|Decision - 01.06.2000||
112. Neither the Statute nor the Rules of the Tribunal specifically address writs of habeas corpus. However, the Appeals Chamber has already pointed out that the possibility for a detained individual to have recourse to an independent judicial authority for review of the lawfulness of his detention is "well established by the Statute and Rules". This is a fundamental right and is enshrined in international human rights law, which also provides that the right of an individual to challenge the lawfulness of his detention implies that "a writ of habeas corpus must be heard".
113. The Appeals Chamber wishes to confirm the principle which it laid down in the Barayagwiza case: if an accused files a writ of habeas corpus, the Tribunal must hear it and rule upon it without delay, as principal instruments of international human rights law prescribe. If such a writ is filed but not heard, the Chamber will find that a fundamental right of the accused has been violated.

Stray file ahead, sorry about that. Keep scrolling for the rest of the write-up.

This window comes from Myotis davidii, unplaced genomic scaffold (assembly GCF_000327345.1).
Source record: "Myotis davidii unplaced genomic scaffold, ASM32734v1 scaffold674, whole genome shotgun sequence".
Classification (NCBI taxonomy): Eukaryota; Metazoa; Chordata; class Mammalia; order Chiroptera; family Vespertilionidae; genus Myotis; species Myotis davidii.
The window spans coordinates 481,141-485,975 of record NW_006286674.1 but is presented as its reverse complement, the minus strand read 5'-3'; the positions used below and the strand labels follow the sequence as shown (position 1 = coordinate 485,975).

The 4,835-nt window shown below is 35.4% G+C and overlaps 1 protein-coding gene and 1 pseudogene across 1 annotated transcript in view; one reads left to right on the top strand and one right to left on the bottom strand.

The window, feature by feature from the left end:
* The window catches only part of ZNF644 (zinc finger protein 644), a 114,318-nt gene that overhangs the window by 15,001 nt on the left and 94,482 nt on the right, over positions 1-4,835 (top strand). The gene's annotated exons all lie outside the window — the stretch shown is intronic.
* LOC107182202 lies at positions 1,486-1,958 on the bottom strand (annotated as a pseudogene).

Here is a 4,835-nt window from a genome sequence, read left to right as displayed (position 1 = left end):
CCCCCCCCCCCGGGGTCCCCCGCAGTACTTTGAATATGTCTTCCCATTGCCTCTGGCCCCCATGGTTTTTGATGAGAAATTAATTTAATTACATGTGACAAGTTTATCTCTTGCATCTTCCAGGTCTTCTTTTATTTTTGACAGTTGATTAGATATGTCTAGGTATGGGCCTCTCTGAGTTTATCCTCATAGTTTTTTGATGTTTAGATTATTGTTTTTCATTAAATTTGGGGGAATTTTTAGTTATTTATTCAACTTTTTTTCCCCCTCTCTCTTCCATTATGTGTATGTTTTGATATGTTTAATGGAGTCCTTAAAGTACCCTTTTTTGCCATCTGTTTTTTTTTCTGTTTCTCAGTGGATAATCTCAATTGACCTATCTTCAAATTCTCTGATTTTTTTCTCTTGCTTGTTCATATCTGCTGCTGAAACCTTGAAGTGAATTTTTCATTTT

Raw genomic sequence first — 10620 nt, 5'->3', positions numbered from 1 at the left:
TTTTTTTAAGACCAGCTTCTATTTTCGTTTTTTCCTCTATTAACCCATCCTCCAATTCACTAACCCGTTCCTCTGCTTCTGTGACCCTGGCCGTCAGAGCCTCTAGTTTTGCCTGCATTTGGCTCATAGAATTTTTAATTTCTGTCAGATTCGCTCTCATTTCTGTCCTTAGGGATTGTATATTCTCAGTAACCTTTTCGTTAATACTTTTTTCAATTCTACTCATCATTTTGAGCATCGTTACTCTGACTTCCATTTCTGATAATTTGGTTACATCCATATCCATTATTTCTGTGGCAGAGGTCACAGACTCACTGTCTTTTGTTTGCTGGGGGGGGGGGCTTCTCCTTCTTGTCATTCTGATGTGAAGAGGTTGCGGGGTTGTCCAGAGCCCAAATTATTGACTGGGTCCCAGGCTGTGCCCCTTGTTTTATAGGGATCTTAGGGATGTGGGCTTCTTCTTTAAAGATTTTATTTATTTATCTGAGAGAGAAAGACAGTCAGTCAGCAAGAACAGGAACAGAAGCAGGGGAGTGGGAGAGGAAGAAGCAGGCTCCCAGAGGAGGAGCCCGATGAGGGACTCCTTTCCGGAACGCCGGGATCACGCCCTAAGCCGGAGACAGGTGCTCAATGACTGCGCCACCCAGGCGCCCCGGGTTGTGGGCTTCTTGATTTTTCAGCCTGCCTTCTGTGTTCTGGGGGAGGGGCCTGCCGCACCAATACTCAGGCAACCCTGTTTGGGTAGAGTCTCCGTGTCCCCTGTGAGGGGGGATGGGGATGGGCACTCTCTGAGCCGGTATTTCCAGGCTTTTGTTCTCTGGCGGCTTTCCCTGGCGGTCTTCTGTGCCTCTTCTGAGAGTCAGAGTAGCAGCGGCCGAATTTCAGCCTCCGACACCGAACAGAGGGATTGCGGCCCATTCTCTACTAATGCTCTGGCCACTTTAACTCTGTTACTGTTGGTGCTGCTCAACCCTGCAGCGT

Case No. ICTR-97-19-AR72, Jean-Bosco Barayagwiza v. The Prosecutor, "Decision", Appeals Chamber, 3 November 1999, para. 88.
 Ibid., paras. 88-89. See in particular Article 8 of the Universal Declaration of Human Rights; Article 9 (4) of the International Covenant on Civil and Political Rights; Article 5 (4) of the European Convention for the Protection of Human Rights and Fundamental Freedoms; and Article 7 (6) of the American Convention on Human Rights.
 Ibid., para. 89.
 Ibid., para. 88.
|Decision - 03.11.1999||
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See paragraphs 88-89 of the decision.
See also paragraph 90 of the decision.
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